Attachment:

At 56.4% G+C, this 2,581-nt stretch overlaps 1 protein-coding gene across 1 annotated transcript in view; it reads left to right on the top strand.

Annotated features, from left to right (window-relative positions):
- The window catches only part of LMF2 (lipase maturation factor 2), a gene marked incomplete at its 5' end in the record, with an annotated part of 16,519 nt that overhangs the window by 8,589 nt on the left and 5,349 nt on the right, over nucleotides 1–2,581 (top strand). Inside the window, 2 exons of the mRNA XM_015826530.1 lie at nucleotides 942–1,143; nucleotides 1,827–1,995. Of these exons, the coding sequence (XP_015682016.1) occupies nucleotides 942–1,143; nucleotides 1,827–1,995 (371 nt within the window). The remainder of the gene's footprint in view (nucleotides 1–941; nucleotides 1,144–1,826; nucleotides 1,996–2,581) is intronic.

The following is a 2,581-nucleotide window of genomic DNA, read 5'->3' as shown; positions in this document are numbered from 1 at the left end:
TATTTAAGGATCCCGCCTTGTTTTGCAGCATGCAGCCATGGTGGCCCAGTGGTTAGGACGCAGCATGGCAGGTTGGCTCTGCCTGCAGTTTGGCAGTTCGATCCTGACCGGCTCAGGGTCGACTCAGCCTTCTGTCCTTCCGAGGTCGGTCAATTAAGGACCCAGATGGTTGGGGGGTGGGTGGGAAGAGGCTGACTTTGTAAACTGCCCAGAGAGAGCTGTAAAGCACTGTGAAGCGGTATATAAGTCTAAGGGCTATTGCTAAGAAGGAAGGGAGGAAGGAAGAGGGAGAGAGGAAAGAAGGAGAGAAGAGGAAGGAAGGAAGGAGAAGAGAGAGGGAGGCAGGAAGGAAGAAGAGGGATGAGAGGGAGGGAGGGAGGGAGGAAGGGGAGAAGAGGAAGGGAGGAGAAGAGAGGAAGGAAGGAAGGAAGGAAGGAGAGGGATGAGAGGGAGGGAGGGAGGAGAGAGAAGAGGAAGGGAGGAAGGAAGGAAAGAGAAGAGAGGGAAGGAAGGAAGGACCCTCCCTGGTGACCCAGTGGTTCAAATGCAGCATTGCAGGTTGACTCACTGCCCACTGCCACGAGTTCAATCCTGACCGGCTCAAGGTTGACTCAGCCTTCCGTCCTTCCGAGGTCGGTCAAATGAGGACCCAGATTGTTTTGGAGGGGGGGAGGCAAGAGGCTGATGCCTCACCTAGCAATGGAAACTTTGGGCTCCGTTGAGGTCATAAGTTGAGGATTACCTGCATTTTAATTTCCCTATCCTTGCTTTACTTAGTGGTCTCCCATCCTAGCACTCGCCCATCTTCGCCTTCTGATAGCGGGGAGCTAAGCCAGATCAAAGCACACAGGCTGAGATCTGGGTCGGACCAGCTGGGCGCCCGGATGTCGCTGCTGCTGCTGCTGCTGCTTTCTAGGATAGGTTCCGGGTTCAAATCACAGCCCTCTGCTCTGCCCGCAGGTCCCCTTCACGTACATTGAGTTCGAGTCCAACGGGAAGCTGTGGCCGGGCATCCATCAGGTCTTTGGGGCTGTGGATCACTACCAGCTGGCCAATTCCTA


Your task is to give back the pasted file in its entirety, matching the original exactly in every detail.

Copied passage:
At 56.4% G+C, this 2,581-nt stretch overlaps 1 protein-coding gene across 1 annotated transcript in view; it reads left to right on the top strand.

Annotated features, from left to right (window-relative positions):
- The window catches only part of LMF2 (lipase maturation factor 2), a gene marked incomplete at its 5' end in the record, with an annotated part of 16,519 nt that overhangs the window by 8,589 nt on the left and 5,349 nt on the right, over nucleotides 1–2,581 (top strand). Inside the window, 2 exons of the mRNA XM_015826530.1 lie at nucleotides 942–1,143; nucleotides 1,827–1,995. Of these exons, the coding sequence (XP_015682016.1) occupies nucleotides 942–1,143; nucleotides 1,827–1,995 (371 nt within the window). The remainder of the gene's footprint in view (nucleotides 1–941; nucleotides 1,144–1,826; nucleotides 1,996–2,581) is intronic.

The following is a 2,581-nucleotide window of genomic DNA, read 5'->3' as shown; positions in this document are numbered from 1 at the left end:
TATTTAAGGATCCCGCCTTGTTTTGCAGCATGCAGCCATGGTGGCCCAGTGGTTAGGACGCAGCATGGCAGGTTGGCTCTGCCTGCAGTTTGGCAGTTCGATCCTGACCGGCTCAGGGTCGACTCAGCCTTCTGTCCTTCCGAGGTCGGTCAATTAAGGACCCAGATGGTTGGGGGGTGGGTGGGAAGAGGCTGACTTTGTAAACTGCCCAGAGAGAGCTGTAAAGCACTGTGAAGCGGTATATAAGTCTAAGGGCTATTGCTAAGAAGGAAGGGAGGAAGGAAGAGGGAGAGAGGAAAGAAGGAGAGAAGAGGAAGGAAGGAAGGAGAAGAGAGAGGGAGGCAGGAAGGAAGAAGAGGGATGAGAGGGAGGGAGGGAGGGAGGAAGGGGAGAAGAGGAAGGGAGGAGAAGAGAGGAAGGAAGGAAGGAAGGAAGGAGAGGGATGAGAGGGAGGGAGGGAGGAGAGAGAAGAGGAAGGGAGGAAGGAAGGAAAGAGAAGAGAGGGAAGGAAGGAAGGACCCTCCCTGGTGACCCAGTGGTTCAAATGCAGCATTGCAGGTTGACTCACTGCCCACTGCCACGAGTTCAATCCTGACCGGCTCAAGGTTGACTCAGCCTTCCGTCCTTCCGAGGTCGGTCAAATGAGGACCCAGATTGTTTTGGAGGGGGGGAGGCAAGAGGCTGATGCCTCACCTAGCAATGGAAACTTTGGGCTCCGTTGAGGTCATAAGTTGAGGATTACCTGCATTTTAATTTCCCTATCCTTGCTTTACTTAGTGGTCTCCCATCCTAGCACTCGCCCATCTTCGCCTTCTGATAGCGGGGAGCTAAGCCAGATCAAAGCACACAGGCTGAGATCTGGGTCGGACCAGCTGGGCGCCCGGATGTCGCTGCTGCTGCTGCTGCTGCTTTCTAGGATAGGTTCCGGGTTCAAATCACAGCCCTCTGCTCTGCCCGCAGGTCCCCTTCACGTACATTGAGTTCGAGTCCAACGGGAAGCTGTGGCCGGGCATCCATCAGGTCTTTGGGGCTGTGGATCACTACCAGCTGGCCAATTCCTA